He started becoming what is commonly known in the industry as a…
Tim was rigid, strict and fearsome. He had adopted the stance of his previous manager who used to work in the banking and finance sector. He had began expecting employees to work their hardest and sacrifice their personal time.
Even Rebekah was pleading with him to be kinder to his employees.
But Tim didn’t heed the warning.
He had put in the money, and now, he wanted the ROI back.
“Boss, you know there are some nights I feel very sad when I go home.”
He realized that, if his attitude went on, he would lose all of his employees.
He says: “These are people that make my business tick. These are the people that make my business work. If I were to lose them, what’s going to happen? I can’t run the floor and the bar and the kitchen all the same time. Yeah, this is something that I cannot do.”
Tim discovered the biggest mistake he ever made in his life. As a boss, he wasn’t the most important in the business.
The rest of the employees were.
Everyone he hired were experienced F&B staff. While you could argue that he had the foresight to hire the right people, the opposite was also true.
Since they were all so experienced, they could walk away anytime and get better, high-paying jobs elsewhere where they were treated better.
Instead, they chose to stick with him. They chose to put in their blood, sweat and tears to help The Palmary grow.
But here was Tim. Arrogant, fearful and strict.
“My chef James, he’s been in the industry for such a long time. He could take up an offer somewhere else for 3 – 4X more, easily. Because he’s so wanted. But… he chose to stay with me with whatever I could pay him. Same for my restaurant manager Jane, and my bartender Damien. Somehow along the way, I lost track of the fact that all of them, they actually are giving up something really huge in their lives, to be a part of my life. To be a part of the dream that I have.”
Tim realized his mistake, and then decided to do something unheard of.
He sat every employee down — and apologized to them one by one. He had to swallow his ego, and listen to the terrible things he did. It was, in his words, “a very humbling phase” in his life.
He asked about how he was and how he treated them. Then, he had to listen very painfully to every single story about what they had to say, and how he was as a person and as a boss.
“It was a tough period of time, because I had to, I had to hear them tell me in my face like, “Boss, you know there are some nights I feel very sad when I go home.” Yeah, it’s, stuff like that.”
It hurt. But it was necessary.
The heart of Palmary are its employees. Each and every employee was an individual with dreams, goals and responsibilities. They could have left anytime they wanted.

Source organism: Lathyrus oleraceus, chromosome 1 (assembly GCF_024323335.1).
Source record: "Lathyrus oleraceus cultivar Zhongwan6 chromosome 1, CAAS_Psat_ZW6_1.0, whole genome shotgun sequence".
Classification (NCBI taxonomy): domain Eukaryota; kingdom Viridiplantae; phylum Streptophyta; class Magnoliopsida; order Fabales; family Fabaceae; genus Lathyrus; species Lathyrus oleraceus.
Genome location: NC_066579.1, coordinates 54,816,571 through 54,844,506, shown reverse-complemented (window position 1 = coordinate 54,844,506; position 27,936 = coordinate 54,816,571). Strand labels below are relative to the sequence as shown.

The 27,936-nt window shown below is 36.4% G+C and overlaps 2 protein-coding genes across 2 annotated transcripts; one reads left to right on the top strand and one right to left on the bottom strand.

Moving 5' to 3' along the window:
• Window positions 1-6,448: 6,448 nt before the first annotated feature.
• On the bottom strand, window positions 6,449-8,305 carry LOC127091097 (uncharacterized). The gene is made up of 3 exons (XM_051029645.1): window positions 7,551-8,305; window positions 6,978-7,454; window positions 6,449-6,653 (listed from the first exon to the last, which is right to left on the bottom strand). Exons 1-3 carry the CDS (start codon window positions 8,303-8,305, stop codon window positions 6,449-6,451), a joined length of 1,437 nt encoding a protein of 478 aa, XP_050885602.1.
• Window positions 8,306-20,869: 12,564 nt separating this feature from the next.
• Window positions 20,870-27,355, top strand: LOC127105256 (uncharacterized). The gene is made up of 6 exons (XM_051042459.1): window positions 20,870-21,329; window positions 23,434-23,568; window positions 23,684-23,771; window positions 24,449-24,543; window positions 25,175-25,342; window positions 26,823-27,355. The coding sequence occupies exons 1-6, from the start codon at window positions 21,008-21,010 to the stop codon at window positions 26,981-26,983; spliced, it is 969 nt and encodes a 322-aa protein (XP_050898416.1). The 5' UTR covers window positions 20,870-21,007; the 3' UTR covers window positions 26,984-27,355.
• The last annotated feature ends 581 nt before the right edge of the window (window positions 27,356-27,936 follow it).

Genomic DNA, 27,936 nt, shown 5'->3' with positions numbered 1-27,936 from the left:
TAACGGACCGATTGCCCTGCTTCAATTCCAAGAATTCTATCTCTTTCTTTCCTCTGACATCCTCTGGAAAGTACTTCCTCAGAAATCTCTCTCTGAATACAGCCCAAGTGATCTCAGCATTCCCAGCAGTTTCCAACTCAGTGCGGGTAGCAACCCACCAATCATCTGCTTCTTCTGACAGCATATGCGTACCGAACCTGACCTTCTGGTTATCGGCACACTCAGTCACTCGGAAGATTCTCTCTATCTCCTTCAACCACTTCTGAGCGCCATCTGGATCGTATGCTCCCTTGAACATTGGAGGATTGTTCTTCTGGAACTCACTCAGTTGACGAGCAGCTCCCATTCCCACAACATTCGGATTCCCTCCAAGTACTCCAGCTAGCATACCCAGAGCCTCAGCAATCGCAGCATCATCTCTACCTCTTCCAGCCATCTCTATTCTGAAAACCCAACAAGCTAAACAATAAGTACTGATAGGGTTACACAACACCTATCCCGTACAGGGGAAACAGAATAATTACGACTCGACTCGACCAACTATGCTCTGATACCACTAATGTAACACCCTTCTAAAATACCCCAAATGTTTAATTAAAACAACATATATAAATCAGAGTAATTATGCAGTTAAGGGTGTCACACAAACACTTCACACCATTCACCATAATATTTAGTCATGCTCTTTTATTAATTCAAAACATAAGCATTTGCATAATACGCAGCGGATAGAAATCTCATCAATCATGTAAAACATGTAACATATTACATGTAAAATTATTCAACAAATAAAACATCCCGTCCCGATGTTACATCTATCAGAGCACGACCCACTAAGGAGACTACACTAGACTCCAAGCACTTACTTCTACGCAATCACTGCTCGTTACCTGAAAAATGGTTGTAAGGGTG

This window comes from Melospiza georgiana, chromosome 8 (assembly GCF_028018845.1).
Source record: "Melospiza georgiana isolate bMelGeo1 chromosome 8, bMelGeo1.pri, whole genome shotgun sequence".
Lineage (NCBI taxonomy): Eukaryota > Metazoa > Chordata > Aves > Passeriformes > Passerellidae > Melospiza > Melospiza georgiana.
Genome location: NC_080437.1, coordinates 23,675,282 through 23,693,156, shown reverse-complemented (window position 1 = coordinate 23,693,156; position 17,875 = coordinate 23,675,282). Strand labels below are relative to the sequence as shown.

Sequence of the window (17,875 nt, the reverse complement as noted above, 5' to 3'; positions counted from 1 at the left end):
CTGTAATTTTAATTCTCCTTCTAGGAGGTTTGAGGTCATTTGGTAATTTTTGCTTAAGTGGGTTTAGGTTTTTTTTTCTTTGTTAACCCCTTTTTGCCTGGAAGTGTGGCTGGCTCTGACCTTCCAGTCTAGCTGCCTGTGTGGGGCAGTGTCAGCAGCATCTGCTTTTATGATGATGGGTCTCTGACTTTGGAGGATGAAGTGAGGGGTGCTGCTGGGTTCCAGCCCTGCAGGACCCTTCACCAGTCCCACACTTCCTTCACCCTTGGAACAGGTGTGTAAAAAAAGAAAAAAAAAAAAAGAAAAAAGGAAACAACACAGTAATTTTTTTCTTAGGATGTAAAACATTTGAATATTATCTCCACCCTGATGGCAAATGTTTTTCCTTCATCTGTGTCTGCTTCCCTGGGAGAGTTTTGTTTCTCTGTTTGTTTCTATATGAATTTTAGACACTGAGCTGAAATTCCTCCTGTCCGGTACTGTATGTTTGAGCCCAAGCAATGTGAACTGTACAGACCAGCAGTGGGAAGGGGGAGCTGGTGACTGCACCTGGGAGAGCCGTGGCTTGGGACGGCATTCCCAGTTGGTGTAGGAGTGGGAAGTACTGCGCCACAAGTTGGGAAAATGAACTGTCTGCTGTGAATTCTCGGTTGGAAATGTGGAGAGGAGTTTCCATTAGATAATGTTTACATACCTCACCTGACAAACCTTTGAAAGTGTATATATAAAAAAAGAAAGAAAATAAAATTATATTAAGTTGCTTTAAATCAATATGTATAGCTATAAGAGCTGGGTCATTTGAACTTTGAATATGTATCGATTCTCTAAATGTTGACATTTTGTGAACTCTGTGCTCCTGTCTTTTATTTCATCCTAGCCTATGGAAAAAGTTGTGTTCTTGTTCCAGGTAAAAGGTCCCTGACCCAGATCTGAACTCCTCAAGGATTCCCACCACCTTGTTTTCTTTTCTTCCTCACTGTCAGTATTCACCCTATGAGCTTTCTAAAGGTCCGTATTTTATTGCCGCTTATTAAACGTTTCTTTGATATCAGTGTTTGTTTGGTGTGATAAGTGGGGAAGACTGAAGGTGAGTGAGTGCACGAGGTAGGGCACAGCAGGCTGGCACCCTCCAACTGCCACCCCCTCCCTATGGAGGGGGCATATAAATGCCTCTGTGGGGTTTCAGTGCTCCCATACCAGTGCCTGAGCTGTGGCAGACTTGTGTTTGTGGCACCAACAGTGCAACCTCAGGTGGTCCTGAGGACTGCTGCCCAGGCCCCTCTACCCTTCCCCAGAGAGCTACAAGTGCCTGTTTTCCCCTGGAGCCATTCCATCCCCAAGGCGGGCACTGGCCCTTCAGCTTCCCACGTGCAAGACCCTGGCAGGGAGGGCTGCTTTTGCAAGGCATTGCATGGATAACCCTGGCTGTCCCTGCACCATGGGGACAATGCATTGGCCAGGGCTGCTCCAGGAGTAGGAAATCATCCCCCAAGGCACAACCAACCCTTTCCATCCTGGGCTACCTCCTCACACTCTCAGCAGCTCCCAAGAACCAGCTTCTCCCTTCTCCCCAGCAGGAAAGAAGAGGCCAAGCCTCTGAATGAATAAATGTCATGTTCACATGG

In fact, it was actually Tim’s job to help them stay and serve his mission.
“So I was so hard-up about this kind of stuff that, I forgot that the heartbeat of the business is actually people. It’s not so much how much I care about the nitty-gritty like, “How much money am I going to get back?” all that kind of stuff. Because it’s the people who are going to be the face of the business. It’s the people who are going to sell the joy of the business, sell the love of the business. It’s these are the guys who are, I would say, going to make or break our brand now. That’s how important you all are to me.”
“I’ll take you to the top with me.”
Today, The Palmary is doing well. At the time of writing, Tim told me they had been booked by Facebook Singapore to hold their annual get-together.
Not only that, they had been invited to participate in GastroMonth, a month of gastronomic enjoyment and celebration of the culinary arts in Singapore. For the first time ever, The Palmary’s food will be showcased alongside several notable Michelin-starred restaurants, with names like Joël Robuchon, Shoukouwa and Chef Kang in the mix.
But most importantly, Tim’s message to all business owners still stands:
“Because, at the end of the day, it all boils back down to the same thing: that we are not an army camp. This is a business. Anybody can leave at any point in time, if they all want. It’s how, it’s a growing process for an employer and a boss … on how you are going to retain your staff. Some use it by force, some use it by just giving money. But they also mess up the human side. We are just trying to be able to match things up, as things go along. The one thing we’ve always said to all of our staff is that, we really appreciate you all for all that you have done for us. As our brand grows, we will be sure to take you all to the top with us.“